01.10.2017 Mars 2020 Rover - Artist's Concept
01.06.2017 Earth and Its Moon, as Seen From Mars
12.13.2016 Now and Long Ago at Gale Crater, Mars
12.13.2016 Where's Boron? Mars Rover Detects It
11.15.2016 Schiaparelli Impact Site on Mars, Stereo
11.03.2016 Schiaparelli Impact Site on Mars, in Color
10.17.2016 MAVEN Captures Rapid Cloud Formation
10.17.2016 Mars' Nightside Atmosphere
10.17.2016 Ultraviolet Image Near Mars' South Pole
10.17.2016 Ultraviolet Mars Reveals Cloud Formation
10.05.2016 Dust Haze Hiding the Martian Surface in 2001
10.04.2016 Test of Lander Vision System for Mars 2020
10.03.2016 A Sharpened Ultraviolet View of Mars
10.03.2016 Curiosity Self-Portrait at 'Murray Buttes'
10.03.2016 Butte 'M9a' in 'Murray Buttes' on Mars
09.19.2016 Ribbon Cutting
09.09.2016 Farewell to Murray Buttes (Image 5)
09.09.2016 Farewell to Murray Buttes (Image 4)
09.09.2016 Farewell to Murray Buttes (Image 3)
09.09.2016 Farewell to Murray Buttes (Image 2)
09.09.2016 Farewell to Murray Buttes (Image 1)
08.26.2016 Out-of-this-World Records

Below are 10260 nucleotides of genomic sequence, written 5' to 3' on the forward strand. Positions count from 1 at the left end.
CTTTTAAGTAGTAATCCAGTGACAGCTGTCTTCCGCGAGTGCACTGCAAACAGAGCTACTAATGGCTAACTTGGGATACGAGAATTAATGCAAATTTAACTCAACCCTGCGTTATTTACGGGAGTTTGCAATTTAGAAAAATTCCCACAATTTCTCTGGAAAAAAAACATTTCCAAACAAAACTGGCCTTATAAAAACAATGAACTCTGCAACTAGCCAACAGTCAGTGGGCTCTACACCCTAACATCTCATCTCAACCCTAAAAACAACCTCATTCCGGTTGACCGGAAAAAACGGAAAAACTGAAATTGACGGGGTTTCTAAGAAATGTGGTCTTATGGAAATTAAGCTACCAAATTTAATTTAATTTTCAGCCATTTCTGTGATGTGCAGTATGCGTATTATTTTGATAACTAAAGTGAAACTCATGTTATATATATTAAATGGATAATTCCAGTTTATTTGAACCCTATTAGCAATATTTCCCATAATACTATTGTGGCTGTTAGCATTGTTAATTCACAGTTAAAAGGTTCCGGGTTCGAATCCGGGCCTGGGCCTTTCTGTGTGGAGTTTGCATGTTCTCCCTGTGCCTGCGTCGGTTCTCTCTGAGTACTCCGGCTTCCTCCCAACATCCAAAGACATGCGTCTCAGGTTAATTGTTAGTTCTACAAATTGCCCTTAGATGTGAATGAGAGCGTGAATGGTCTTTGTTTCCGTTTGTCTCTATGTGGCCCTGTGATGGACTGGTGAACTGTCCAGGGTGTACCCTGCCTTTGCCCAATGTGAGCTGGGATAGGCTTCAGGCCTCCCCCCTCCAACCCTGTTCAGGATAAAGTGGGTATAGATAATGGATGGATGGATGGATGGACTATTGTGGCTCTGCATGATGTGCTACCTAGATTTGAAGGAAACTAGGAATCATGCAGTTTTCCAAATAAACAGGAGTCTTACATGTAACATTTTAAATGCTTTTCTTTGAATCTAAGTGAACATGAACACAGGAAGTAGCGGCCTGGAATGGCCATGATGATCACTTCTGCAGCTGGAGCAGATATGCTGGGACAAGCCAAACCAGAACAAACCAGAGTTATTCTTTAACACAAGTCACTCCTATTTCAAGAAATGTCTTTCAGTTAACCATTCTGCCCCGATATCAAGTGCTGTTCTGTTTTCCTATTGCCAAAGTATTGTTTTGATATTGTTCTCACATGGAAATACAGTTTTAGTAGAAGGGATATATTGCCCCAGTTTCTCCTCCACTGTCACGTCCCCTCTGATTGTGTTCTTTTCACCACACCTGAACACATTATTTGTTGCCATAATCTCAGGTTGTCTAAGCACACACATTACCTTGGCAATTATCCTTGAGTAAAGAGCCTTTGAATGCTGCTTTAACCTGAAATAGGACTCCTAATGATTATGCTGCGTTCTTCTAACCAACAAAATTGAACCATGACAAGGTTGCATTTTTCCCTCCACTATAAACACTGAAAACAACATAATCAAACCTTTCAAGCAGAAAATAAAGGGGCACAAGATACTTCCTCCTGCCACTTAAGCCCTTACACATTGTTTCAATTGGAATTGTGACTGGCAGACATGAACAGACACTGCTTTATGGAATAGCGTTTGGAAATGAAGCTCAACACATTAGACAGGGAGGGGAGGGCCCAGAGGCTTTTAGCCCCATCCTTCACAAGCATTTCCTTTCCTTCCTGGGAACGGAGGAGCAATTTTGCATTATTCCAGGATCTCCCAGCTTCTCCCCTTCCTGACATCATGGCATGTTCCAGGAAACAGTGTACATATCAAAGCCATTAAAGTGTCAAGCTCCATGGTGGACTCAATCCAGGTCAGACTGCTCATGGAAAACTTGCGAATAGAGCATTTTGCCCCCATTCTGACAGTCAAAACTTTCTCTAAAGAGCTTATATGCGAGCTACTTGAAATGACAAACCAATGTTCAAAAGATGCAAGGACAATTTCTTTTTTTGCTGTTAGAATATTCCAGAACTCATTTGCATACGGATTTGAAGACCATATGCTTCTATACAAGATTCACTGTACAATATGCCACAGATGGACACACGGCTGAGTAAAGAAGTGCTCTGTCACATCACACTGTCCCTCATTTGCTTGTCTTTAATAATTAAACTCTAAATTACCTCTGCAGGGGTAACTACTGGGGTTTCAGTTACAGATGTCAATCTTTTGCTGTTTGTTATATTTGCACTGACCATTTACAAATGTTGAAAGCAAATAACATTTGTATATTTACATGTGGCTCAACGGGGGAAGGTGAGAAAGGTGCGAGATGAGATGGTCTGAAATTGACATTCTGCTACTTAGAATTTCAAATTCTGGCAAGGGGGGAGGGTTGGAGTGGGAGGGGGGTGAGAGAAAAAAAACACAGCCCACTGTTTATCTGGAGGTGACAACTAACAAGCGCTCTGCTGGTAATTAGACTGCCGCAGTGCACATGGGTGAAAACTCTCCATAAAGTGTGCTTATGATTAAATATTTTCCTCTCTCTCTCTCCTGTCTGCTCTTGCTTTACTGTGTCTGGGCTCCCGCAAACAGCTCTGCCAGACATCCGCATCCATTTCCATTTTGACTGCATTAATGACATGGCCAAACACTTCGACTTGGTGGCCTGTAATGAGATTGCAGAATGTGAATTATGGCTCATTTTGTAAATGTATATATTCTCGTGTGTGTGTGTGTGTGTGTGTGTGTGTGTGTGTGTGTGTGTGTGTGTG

08.04.2016 Mars Rover Is New Social Media Game
08.04.2016 Mars Rover Social Media Game
08.02.2016 Artist Concept for RIMFAX
07.20.2016 Viking 40 Year Anniversary Artwork: Medal
07.18.2016 Mars 2020 Range Trigger
07.14.2016 NASA to Launch Mars Rover in 2020
'Yellowknife Bay' Veins and ConcretionsThe right Mast Camera (Mastcam) of NASA's Curiosity Mars rover provided this view of the lower stratigraphy at "Yellowknife Bay" inside Gale Crater on Mars. The rectangle superimposed on the left image shows the location of the enlarged portion on the right. In the right image, white arrows point to veins (including some under the overhang), and black arrows point to concretions (small spherical concentrations of minerals). Both veins and concretions strongly suggest precipitation of minerals from water.
The scale bar in the left image is 50 centimeters (19.7 inches) long. The scale bar in the right image is 10 centimeters (3.9 inches) long. An unannotated version is also available.
Mastcam recorded this view in the morning of the 137th Martian day, or sol, of Curiosity's surface operations (Dec. 24, 2012). The image has been white-balanced to show what the rocks would look like if they were on Earth.
Image Credit: NASA/JPL-Caltech/MSSS